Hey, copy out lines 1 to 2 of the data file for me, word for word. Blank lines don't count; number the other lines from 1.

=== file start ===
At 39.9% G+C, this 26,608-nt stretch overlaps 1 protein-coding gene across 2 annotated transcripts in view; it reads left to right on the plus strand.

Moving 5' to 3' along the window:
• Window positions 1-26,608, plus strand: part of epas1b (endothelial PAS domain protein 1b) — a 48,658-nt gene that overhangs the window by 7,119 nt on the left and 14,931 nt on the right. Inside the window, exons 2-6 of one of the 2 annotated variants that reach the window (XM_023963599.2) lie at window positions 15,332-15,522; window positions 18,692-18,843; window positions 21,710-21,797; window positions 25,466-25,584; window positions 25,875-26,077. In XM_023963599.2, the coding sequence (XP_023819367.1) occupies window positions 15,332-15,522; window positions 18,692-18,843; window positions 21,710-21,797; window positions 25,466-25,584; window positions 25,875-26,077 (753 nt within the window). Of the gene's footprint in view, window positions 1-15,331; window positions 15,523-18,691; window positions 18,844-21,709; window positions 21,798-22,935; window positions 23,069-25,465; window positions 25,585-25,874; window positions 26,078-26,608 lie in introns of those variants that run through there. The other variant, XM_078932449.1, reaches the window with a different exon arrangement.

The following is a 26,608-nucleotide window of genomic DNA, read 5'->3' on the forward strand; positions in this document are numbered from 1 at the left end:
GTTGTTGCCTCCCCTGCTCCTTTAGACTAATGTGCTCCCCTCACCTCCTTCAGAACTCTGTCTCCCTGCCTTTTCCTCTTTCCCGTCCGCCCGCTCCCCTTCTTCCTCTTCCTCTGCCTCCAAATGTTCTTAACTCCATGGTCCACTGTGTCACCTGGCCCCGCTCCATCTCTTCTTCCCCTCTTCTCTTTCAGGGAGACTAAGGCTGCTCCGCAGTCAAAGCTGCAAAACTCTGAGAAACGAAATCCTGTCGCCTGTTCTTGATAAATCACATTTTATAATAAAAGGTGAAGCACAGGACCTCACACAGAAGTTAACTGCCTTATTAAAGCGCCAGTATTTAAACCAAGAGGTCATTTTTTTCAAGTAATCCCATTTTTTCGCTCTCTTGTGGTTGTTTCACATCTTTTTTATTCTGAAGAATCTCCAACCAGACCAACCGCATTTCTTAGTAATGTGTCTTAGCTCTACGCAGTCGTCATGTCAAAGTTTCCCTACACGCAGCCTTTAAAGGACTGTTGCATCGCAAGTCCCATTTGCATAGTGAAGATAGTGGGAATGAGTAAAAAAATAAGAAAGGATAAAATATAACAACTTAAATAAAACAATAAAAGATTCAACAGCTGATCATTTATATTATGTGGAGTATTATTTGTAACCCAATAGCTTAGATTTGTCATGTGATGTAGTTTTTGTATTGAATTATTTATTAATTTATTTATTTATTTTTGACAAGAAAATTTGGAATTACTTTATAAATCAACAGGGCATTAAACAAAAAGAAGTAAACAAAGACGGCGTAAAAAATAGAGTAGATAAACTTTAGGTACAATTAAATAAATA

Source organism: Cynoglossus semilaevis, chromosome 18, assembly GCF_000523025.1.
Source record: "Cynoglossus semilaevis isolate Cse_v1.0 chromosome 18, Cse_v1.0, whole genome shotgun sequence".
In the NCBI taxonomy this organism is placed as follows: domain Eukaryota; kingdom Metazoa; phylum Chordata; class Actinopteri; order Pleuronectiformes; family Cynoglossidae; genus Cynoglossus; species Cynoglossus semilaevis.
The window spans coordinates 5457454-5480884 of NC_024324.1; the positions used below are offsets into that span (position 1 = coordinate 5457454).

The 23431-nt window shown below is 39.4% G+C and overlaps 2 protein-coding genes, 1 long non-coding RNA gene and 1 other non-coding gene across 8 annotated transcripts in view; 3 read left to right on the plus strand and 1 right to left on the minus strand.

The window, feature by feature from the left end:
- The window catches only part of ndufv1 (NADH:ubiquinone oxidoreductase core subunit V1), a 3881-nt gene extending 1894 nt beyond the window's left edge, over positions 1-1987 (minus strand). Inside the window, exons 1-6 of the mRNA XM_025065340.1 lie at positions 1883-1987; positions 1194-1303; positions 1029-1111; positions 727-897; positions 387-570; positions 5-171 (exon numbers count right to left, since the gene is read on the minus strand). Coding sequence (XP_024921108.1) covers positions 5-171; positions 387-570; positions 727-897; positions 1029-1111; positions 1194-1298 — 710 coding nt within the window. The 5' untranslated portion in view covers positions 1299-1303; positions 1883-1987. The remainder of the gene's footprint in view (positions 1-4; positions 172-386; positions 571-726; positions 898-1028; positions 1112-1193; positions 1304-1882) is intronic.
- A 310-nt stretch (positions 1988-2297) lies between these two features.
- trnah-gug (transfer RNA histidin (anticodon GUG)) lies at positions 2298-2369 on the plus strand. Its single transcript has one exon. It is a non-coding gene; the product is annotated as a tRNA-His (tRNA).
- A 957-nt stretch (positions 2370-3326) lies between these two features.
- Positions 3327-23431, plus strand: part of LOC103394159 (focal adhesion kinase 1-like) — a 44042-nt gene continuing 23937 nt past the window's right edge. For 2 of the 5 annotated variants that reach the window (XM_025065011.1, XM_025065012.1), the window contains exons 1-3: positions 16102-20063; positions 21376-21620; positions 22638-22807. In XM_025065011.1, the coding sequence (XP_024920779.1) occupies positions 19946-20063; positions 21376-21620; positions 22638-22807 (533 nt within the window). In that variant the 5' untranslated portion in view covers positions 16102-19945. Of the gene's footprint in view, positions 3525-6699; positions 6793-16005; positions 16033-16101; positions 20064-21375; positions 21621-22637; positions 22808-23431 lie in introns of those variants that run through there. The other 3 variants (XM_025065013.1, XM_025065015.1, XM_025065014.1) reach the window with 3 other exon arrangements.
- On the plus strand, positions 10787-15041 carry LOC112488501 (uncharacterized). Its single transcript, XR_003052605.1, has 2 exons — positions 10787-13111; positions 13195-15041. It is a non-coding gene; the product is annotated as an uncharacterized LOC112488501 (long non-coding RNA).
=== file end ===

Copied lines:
At 39.9% G+C, this 26,608-nt stretch overlaps 1 protein-coding gene across 2 annotated transcripts in view; it reads left to right on the plus strand.

Moving 5' to 3' along the window: